Italian Prime Minister Mario Monti was under fire while exlaining his austerity measures at parliament on Wednesday despite modification of the plan.
According to ANSA news agency, the hearing was temporarily suspend after lawmakers of the Northern League party jeered Monti with banners showing "No More Taxes" and "This is not a budget, it's a Robbery."
Pierluigi Bersani, the leader of the main centre-left Democratic Party, said Wednesday he was "amazed at the government's weakness over the issue of liberalisation" after it failed to follow through on moves targeting taxi drivers and pharmacies.
Consumer associations Adusbef and Federconsumatori said that the average family will be 1,129 euros worse off because of Monti's "Save Italy" package and 3,160 euros poorer when previous measures passed by Berlusconi's government this year are factored in.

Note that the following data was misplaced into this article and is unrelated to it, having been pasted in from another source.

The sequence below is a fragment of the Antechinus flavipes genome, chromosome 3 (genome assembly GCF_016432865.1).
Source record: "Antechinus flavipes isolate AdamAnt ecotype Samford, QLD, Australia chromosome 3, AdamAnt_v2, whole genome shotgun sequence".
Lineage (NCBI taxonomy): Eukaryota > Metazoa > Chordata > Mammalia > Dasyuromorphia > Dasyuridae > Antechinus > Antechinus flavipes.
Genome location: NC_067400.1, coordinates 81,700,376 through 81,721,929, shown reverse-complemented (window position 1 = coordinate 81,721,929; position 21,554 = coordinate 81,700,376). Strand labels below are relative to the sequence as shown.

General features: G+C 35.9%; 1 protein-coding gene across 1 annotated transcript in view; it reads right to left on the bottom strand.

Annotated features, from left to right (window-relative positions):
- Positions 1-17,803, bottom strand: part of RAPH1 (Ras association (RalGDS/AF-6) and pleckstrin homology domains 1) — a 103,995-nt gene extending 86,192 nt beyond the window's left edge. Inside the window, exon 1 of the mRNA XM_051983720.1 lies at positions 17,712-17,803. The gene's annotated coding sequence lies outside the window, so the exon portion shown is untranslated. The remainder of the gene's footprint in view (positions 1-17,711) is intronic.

Among the changes Monti government has made is a 400-euro discount for big families on a reintroduced property tax, while current accounts holding less than 5,000 euros will be exempt from a new 34-euro levy. And pensions below 1,400 euros will still be index-linked, moving in line with inflation, unlike higher pensions. The government has also announced a 15 percent tax on annual pension above 200,000 euros.
However, Monti's measures were endorsed by German Chancellor Angela Merkel in a speech in the Bundestag on Wednesday. She prased Italy's efforts to steer itself out of its debt crisis and do its bit to save the euro.
The German leader also expressed satisfaction at the "important saving measures and structural reforms" Monti is pushing through parliament in Rome.